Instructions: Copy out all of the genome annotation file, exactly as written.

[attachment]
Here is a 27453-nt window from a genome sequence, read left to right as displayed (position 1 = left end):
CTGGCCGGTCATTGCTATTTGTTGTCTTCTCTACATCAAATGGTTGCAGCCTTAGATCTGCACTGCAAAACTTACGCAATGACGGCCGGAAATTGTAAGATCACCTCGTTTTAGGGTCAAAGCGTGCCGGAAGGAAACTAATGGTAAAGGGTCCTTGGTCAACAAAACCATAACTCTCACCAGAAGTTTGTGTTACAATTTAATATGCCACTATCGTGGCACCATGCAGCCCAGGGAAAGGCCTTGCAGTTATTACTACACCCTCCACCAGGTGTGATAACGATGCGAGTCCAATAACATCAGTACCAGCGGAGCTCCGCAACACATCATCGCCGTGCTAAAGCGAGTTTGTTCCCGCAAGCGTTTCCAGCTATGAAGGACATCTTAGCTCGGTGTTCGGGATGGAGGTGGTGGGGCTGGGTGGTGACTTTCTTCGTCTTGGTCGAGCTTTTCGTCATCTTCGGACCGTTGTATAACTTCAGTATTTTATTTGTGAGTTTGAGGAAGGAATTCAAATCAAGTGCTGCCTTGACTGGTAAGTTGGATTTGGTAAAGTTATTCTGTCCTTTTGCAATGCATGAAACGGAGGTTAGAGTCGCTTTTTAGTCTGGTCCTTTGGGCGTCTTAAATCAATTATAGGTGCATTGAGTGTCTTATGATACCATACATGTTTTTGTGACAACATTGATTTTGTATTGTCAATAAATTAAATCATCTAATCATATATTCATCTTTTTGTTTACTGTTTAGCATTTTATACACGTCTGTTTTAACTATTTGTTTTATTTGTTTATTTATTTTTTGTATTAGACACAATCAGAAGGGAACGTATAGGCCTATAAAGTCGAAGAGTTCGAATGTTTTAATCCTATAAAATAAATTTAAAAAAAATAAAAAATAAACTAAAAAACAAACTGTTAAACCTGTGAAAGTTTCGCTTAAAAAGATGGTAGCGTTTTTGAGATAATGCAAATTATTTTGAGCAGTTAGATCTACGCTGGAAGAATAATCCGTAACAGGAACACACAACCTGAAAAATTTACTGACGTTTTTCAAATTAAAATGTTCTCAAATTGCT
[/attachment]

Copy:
Here is a 27453-nt window from a genome sequence, read left to right as displayed (position 1 = left end):
CTGGCCGGTCATTGCTATTTGTTGTCTTCTCTACATCAAATGGTTGCAGCCTTAGATCTGCACTGCAAAACTTACGCAATGACGGCCGGAAATTGTAAGATCACCTCGTTTTAGGGTCAAAGCGTGCCGGAAGGAAACTAATGGTAAAGGGTCCTTGGTCAACAAAACCATAACTCTCACCAGAAGTTTGTGTTACAATTTAATATGCCACTATCGTGGCACCATGCAGCCCAGGGAAAGGCCTTGCAGTTATTACTACACCCTCCACCAGGTGTGATAACGATGCGAGTCCAATAACATCAGTACCAGCGGAGCTCCGCAACACATCATCGCCGTGCTAAAGCGAGTTTGTTCCCGCAAGCGTTTCCAGCTATGAAGGACATCTTAGCTCGGTGTTCGGGATGGAGGTGGTGGGGCTGGGTGGTGACTTTCTTCGTCTTGGTCGAGCTTTTCGTCATCTTCGGACCGTTGTATAACTTCAGTATTTTATTTGTGAGTTTGAGGAAGGAATTCAAATCAAGTGCTGCCTTGACTGGTAAGTTGGATTTGGTAAAGTTATTCTGTCCTTTTGCAATGCATGAAACGGAGGTTAGAGTCGCTTTTTAGTCTGGTCCTTTGGGCGTCTTAAATCAATTATAGGTGCATTGAGTGTCTTATGATACCATACATGTTTTTGTGACAACATTGATTTTGTATTGTCAATAAATTAAATCATCTAATCATATATTCATCTTTTTGTTTACTGTTTAGCATTTTATACACGTCTGTTTTAACTATTTGTTTTATTTGTTTATTTATTTTTTGTATTAGACACAATCAGAAGGGAACGTATAGGCCTATAAAGTCGAAGAGTTCGAATGTTTTAATCCTATAAAATAAATTTAAAAAAAATAAAAAATAAACTAAAAAACAAACTGTTAAACCTGTGAAAGTTTCGCTTAAAAAGATGGTAGCGTTTTTGAGATAATGCAAATTATTTTGAGCAGTTAGATCTACGCTGGAAGAATAATCCGTAACAGGAACACACAACCTGAAAAATTTACTGACGTTTTTCAAATTAAAATGTTCTCAAATTGCT